What to know when selling your business

Robert W. Carter and Lauren M. Rebbel,
The Daily Record Newswire

There comes a time when a successful business owner realizes it’s time to move on. Sometimes it is the result of age or health concerns, and other times it’s because the owner wants to do something new.

In either instance, the common theme is that the owner starts to consider the implications of this decision too late. Typically, advisers will tell a client to start preparing for the sale of a business about 5 to 10 years in advance.
This is due to the complexity of the process and the time involved in developing the groundwork to ensure a smooth transition.

One of the first considerations should be how to prepare the business entity for the eventual sale. This encompasses the following five fundamental elements:

• Cleaning up the books and records;

• Increasing the cash flow of the business;

• Creating long-term stability;

• Determining an estimated business value, and

• Choosing an ideal buyer type.

Buyers want to be confident in their purchase and therefore prefer 3-5 years of financial information that has been reviewed or audited by a reputable accounting firm. Furthermore, a buyer will want to see that revenue and profits have consistently increased, giving them confidence that this trend will continue after the sale. In some cases, this can be accomplished by developing long-term contracts and implementing incentives for key officers to stay with the company after the sale, either through vesting bonuses or offering small ownership percentages.

The final pieces of the preparation process is to determine the target buyer and an approximate value of your company. These two decisions are interrelated. Many owners who sell to employees or family members look to determine a fair and affordable value, whereas owners who sell to competitors or public companies look to maximize value. A qualified valuation analyst can determine a fair market value of your business as well as sale prices based on the targeted buyers.

The key advisers


In addition to a valuation analyst, there are a number of key advisers who should be conferred with when preparing for a sale. It is generally suggested that a seller retain an attorney to navigate the legal process of the sale and to work hand in hand with an accountant to determine the tax and cash flow implications. Additionally, many sellers prefer to work with a business broker or investment banker, depending on the size of the company, to market, negotiate and develop the structure of the sale. Finally, a wealth management adviser should be consulted to provide financial options after the sale is completed, but also to assist owners in determining what net sales price is needed in order to meet their on-going lifestyle needs.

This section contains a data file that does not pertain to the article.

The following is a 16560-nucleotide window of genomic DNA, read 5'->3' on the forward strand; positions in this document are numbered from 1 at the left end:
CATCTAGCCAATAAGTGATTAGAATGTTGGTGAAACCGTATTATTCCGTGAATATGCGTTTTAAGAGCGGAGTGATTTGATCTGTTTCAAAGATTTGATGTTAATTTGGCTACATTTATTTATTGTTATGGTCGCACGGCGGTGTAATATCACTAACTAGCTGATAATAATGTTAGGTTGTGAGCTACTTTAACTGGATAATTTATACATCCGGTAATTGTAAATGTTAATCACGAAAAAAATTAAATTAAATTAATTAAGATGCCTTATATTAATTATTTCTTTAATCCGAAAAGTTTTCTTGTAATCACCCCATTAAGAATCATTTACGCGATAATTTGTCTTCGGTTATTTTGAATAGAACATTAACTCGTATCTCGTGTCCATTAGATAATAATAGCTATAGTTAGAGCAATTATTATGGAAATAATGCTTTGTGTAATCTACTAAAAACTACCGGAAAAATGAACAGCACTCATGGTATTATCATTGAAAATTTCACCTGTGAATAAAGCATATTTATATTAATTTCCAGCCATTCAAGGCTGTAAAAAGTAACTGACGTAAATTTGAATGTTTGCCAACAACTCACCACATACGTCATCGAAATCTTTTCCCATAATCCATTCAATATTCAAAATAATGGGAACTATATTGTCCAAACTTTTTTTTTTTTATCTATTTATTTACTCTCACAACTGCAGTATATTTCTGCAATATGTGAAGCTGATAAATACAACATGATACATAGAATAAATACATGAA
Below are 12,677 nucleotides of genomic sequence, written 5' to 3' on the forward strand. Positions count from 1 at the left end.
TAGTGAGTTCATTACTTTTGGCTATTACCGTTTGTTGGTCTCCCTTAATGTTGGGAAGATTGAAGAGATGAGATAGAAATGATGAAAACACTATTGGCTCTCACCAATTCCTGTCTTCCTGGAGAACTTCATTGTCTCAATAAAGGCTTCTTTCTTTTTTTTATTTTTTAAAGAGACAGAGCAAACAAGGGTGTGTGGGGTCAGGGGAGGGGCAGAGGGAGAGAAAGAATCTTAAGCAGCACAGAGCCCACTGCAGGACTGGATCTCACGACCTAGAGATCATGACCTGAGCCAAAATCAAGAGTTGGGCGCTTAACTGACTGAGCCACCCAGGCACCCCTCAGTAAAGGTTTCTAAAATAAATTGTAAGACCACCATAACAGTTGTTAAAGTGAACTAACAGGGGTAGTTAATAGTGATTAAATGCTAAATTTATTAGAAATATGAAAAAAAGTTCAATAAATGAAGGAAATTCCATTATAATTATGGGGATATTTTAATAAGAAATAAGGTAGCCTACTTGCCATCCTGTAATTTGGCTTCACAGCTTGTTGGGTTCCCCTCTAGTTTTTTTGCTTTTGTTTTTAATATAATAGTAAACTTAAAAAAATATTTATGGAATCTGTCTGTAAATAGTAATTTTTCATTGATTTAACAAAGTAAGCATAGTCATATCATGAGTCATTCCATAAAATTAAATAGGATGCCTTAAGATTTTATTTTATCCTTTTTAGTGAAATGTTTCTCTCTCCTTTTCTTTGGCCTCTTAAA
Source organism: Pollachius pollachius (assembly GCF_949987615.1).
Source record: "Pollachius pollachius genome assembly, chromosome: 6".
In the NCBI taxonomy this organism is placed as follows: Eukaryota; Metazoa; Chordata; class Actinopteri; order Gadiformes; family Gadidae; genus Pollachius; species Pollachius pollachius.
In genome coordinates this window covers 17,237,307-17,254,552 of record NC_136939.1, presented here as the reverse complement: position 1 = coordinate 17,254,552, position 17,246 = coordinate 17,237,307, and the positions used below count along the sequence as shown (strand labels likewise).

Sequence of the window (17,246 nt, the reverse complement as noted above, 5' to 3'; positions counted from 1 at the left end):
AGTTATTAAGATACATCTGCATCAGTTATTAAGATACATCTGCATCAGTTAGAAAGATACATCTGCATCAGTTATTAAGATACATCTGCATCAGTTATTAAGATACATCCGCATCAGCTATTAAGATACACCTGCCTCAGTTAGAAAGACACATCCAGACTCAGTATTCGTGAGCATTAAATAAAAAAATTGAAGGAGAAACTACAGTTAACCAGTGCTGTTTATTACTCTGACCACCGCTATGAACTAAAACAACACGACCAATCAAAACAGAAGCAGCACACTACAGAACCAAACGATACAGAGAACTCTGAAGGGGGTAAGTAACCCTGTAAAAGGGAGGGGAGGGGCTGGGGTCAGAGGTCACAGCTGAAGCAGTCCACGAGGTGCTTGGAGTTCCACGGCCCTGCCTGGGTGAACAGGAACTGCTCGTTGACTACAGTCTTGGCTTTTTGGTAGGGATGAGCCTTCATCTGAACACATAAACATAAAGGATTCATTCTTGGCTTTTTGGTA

The sale process is always the biggest surprise to first-time sellers. It is not uncommon for the sale of a company to take from eight months to over a year to culminate with multiple deals falling through. Additionally, deal structure is much more complex than the price paid. Negotiations will typically include stock versus asset sales, personal goodwill, employment agreements, the value of fixed assets, and potential earn outs. Each of these substantially impacts a seller’s legal liability, taxes, and net sales price.

Complicating the issue are the emotions of an owner who sacrificed throughout the years for the business. Although it is difficult for an owner to emotionally detach from the deal points, it is necessary and is one of the main advantages of using a broker to negotiate these terms. For owners, it is worth asking an adviser about each element of deal structure, as it is uncommon to receive the full sales price at once and the associated costs can vary. At a minimum, an owner should consider the sales price net of taxes and advisory fees as well as any additional income related to non-compete and employment agreements.